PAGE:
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Palo Alto Little League tries for cell tower again

Original post made on Mar 28, 2014

A community meeting held Thursday by the Palo Alto Little League and Verizon Wireless over a proposed cell antenna at the baseball field on Middlefield Road cleared up misconceptions about the project, but it was not a home run.

Read the full story here Web Link posted Friday, March 28, 2014, 9:57 AM

Comments (40)

Posted by Resident, a resident of Palo Verde
on Mar 28, 2014 at 10:16 am

Talk about dropped calls, I can't even get any reception! How on earth will I be able to call 911 if this is the case so yes please I need that cell tower. We have AT&T phone boxes outside our home but my carrier is Verizon so its only fair for safety sake and for a basic need of making a call!


Posted by Let's just build it, a resident of Midtown
on Mar 28, 2014 at 10:28 am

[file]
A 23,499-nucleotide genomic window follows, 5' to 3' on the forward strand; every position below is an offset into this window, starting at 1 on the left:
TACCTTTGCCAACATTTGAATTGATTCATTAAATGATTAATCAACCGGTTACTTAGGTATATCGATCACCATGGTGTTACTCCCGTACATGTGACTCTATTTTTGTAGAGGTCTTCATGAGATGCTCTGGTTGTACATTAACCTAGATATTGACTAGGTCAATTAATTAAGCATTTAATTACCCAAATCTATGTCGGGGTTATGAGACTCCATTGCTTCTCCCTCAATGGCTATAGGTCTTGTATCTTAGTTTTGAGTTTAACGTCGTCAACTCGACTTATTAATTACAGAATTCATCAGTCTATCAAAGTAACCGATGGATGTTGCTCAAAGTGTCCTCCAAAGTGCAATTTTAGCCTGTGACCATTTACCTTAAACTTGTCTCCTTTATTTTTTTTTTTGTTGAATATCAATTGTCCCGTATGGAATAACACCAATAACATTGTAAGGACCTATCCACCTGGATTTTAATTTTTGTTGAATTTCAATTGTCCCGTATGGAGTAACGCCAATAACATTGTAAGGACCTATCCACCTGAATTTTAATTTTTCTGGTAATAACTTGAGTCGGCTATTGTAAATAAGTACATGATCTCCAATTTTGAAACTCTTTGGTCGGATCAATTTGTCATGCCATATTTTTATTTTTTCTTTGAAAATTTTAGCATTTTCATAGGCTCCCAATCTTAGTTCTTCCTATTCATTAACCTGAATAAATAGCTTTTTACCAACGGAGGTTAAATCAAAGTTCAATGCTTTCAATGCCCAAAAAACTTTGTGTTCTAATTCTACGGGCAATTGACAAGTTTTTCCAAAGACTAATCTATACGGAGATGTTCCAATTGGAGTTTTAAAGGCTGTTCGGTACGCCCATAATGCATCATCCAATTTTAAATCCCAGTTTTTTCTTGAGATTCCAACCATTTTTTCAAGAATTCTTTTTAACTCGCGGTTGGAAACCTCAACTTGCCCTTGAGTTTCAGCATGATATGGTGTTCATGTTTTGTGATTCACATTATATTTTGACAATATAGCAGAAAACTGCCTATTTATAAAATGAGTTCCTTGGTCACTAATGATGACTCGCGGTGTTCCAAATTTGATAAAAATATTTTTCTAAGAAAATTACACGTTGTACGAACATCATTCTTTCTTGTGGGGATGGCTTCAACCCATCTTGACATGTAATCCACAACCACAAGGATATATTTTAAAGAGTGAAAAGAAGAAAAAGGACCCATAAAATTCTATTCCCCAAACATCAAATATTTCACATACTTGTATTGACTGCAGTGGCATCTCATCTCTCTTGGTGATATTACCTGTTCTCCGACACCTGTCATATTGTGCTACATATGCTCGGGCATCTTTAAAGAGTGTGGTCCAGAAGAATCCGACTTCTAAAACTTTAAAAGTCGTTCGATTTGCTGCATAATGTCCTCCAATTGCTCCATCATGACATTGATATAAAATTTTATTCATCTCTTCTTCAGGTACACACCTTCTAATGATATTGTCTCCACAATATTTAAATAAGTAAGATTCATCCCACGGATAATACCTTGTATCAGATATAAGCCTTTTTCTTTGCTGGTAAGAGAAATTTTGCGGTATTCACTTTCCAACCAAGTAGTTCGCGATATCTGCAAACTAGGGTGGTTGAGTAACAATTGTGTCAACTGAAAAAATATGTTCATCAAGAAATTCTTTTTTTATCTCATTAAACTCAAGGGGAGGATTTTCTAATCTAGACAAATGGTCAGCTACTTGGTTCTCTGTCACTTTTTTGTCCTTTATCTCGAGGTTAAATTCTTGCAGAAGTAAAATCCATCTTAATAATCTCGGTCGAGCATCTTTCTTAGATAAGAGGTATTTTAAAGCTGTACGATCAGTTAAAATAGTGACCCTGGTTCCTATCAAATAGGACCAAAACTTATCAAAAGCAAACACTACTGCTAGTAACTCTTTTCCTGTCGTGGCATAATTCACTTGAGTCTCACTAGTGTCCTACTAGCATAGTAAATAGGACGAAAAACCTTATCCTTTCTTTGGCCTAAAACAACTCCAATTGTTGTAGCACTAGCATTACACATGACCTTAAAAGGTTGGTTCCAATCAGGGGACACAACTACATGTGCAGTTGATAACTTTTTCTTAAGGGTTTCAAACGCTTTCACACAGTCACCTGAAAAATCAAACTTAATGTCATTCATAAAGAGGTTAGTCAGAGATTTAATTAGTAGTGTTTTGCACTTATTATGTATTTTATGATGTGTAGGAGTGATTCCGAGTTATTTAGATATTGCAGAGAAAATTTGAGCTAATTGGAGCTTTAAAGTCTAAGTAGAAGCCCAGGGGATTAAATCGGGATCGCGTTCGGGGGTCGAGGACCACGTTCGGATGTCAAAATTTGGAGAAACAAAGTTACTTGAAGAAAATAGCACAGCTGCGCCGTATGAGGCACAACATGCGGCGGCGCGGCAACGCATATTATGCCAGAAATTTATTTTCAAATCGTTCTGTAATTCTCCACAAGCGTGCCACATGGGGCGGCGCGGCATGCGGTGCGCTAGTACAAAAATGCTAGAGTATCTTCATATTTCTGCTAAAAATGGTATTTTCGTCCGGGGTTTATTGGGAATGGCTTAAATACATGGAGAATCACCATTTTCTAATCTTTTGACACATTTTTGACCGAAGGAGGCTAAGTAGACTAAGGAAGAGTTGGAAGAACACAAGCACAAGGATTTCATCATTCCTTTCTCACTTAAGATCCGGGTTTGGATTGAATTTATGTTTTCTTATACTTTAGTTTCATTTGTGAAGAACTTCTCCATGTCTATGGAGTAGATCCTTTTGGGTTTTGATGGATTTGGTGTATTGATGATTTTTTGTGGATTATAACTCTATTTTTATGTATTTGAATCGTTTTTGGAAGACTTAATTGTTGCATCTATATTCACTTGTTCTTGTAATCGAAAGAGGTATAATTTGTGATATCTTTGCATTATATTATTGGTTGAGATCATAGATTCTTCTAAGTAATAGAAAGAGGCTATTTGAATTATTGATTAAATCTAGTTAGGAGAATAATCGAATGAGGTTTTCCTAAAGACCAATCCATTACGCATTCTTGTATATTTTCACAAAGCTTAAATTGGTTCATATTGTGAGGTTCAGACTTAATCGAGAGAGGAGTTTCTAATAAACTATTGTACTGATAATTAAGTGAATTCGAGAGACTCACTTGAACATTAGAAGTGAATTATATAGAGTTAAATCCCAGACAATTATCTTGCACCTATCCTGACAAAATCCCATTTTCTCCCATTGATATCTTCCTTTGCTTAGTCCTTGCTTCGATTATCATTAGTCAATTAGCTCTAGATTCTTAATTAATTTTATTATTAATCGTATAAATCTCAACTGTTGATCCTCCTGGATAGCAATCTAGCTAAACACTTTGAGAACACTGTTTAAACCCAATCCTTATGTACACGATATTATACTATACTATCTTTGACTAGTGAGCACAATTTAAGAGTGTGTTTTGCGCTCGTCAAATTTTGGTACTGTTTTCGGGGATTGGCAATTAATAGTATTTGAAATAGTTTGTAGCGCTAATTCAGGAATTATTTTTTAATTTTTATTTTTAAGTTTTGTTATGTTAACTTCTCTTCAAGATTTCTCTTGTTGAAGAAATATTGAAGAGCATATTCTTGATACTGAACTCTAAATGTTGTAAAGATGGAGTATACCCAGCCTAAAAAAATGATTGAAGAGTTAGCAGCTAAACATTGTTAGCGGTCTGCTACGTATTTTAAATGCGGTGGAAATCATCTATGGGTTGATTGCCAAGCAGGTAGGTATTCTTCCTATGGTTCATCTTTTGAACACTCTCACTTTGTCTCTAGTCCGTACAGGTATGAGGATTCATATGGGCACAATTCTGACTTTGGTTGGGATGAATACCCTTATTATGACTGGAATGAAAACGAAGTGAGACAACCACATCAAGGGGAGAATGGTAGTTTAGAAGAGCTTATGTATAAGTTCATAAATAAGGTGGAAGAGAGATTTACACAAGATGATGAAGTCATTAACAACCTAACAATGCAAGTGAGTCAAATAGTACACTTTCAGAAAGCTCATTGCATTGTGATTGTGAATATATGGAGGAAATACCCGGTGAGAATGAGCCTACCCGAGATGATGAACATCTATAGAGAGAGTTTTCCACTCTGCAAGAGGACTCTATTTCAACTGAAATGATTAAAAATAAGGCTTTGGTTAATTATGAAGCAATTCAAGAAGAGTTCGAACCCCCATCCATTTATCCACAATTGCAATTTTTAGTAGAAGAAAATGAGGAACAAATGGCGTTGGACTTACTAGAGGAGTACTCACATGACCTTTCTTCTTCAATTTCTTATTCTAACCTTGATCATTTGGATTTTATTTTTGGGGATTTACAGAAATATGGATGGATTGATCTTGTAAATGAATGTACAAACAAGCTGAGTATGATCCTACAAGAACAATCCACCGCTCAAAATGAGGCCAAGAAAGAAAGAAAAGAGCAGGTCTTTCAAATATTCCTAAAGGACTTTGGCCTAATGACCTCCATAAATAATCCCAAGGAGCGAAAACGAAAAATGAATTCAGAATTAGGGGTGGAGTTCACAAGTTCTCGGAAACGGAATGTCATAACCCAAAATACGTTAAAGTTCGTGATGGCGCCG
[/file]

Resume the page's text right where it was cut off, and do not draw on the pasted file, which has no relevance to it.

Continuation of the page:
Here we go again. I was under the assumption that cities cannot ban cell phone towers. Anyway, Jason seems to ignore th comments of ken Allen competely. And he asks, since the site is " historic" should it be changed -- forgetting then that then that the story states it has passed a historic review-- he would then oppose fixing the bathrooms or the dugouts, since that would also alter the site.
Let's get this antenna installed for practical and safety reasons. And I hope this discussion does not turn into another " cell phones radiation is deadly" discussion


Posted by susam, a resident of Downtown North
on Mar 28, 2014 at 10:47 am

The blatant drive to harm Palo Altan's health with wi- fi, cell towers, fluorinated water is alarming. The only reason politicians would deliberately choose to hurt is is because some one must be paying them to do so.